Management accounting and financial accounting have different goals. A management accountant collects data and conducts research to provide managers of a company with financial information so they can make budget decisions. A financial accountant collects data to create reports for groups outside the company, such as federal regulators and investors. Both types of accounting include some common topics.

Accounting Information System

Accounting information system knowledge is important for both types of accountants. The management accountant needs to use an accounting information system to present data to managers, while the financial accountant uses the system to audit financial information to make sure it is correct. Many companies no longer use paper records to monitor financial transactions, so both types of accountants need to understand how an accounting information system operates.

Presentation Factors

Information must be relevant and timely. The management accountant needs to make sure that the information that managers receive is useful when making budgetary decisions, and it arrives early enough for the managers to use it to create a budget. The financial accountant needs to make sure that a reasonably knowledgeable investor or a government regulator has sufficient information to make a decision, and that the financial report is available on time according to federal law.


Information must allow the user to make a comparison between different firms. The management accountant focuses on benchmarks, so the managers know how well a company's internal processes function compared to its competitors. A financial accountant needs to create a report that allows the user to make a comparison with a report from a different company, since a financial report should include data that allows an investor to decide which company is best to invest in to receive the greatest return.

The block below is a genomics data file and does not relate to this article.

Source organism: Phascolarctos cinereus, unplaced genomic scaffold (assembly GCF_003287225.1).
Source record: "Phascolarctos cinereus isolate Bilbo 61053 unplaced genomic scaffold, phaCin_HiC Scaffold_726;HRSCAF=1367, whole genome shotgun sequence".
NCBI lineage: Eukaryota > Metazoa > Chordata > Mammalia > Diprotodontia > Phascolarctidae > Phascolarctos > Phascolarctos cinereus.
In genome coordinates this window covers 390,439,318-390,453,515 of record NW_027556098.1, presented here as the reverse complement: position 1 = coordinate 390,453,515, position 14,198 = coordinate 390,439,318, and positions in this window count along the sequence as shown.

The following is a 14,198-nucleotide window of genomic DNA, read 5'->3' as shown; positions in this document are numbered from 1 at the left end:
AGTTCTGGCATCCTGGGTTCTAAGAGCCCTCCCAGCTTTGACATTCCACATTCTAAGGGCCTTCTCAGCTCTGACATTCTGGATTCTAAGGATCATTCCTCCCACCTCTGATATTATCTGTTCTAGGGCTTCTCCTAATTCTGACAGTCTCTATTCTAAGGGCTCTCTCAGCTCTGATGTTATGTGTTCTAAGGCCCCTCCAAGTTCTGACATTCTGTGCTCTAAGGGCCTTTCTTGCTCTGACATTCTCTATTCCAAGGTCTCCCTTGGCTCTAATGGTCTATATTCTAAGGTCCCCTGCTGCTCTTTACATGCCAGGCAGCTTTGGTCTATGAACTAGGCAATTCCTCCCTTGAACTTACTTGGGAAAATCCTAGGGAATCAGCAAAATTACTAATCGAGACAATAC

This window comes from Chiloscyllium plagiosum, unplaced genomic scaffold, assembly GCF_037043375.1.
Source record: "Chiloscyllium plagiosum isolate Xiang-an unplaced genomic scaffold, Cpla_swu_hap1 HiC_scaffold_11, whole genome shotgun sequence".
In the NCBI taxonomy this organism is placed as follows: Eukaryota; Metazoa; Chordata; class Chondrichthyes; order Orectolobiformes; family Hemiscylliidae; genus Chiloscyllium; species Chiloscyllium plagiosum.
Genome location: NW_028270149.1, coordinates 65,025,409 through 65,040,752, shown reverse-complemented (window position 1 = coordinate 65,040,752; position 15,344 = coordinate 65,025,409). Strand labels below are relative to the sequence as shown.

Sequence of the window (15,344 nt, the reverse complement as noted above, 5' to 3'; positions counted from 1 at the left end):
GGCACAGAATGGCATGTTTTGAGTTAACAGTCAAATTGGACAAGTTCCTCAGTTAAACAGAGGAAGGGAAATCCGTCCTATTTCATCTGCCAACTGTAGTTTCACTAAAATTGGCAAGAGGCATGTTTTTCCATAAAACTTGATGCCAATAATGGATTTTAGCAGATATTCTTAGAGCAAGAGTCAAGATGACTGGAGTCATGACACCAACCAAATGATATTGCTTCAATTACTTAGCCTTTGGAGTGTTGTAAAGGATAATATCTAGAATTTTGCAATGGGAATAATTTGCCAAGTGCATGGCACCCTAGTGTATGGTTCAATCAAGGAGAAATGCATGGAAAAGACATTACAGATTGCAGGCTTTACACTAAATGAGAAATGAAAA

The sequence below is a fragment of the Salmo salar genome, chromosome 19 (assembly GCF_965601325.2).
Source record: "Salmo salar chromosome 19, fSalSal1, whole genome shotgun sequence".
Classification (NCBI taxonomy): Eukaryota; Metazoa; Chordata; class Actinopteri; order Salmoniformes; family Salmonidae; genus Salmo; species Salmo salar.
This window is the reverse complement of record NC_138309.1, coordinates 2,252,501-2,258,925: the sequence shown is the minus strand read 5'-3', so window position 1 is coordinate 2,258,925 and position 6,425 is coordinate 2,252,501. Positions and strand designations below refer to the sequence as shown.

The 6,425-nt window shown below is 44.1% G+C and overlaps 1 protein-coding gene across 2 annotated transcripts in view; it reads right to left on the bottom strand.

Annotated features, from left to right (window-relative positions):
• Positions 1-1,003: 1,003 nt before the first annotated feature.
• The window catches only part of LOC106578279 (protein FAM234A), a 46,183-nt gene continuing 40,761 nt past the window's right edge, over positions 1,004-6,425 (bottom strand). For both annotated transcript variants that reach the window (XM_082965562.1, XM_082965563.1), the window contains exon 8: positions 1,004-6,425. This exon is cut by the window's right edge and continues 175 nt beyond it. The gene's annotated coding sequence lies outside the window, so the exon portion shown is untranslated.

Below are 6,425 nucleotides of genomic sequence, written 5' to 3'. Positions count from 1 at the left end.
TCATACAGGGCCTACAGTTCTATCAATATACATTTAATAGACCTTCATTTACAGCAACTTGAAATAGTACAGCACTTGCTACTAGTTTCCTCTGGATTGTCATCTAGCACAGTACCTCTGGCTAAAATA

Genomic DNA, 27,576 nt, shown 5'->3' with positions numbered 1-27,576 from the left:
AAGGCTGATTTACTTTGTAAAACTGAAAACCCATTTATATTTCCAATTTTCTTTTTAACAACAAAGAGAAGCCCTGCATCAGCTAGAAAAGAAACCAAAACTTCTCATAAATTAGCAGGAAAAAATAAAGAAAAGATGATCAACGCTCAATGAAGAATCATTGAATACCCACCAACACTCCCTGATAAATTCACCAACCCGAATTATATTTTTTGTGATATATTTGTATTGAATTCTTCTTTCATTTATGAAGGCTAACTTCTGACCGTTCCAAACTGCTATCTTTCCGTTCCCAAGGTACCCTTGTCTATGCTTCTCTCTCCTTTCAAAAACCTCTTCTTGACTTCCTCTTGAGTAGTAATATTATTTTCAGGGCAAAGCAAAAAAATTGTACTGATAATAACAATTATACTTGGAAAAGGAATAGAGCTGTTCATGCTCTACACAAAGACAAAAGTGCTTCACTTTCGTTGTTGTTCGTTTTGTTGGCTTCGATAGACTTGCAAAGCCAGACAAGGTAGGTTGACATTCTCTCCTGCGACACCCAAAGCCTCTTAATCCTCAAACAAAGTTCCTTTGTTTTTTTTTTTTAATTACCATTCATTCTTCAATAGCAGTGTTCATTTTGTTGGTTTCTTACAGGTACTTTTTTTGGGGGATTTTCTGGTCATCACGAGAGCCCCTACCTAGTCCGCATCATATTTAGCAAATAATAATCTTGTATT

Internal Controls

Internal controls are necessary in both types of accounting. The management accountant helps managers design and implement internal controls, ensuring that the company does not have money or assets stolen. A financial accountant checks internal controls during an audit, making sure that the internal controls are effective and that the company is following its established cash management guidelines.

Training and Certification

Both types of accounting often require the accountant to undergo formal training at a university. An undergraduate accounting program may not require a student to specialize in either management or financial accounting, and frequently includes courses from both areas. Both management and financial accountants commonly hold the Certified Professional Accountant, or CPA, designation, which requires the applicant to take undergraduate business and accounting courses, but does not require specialization in management or financial accounting.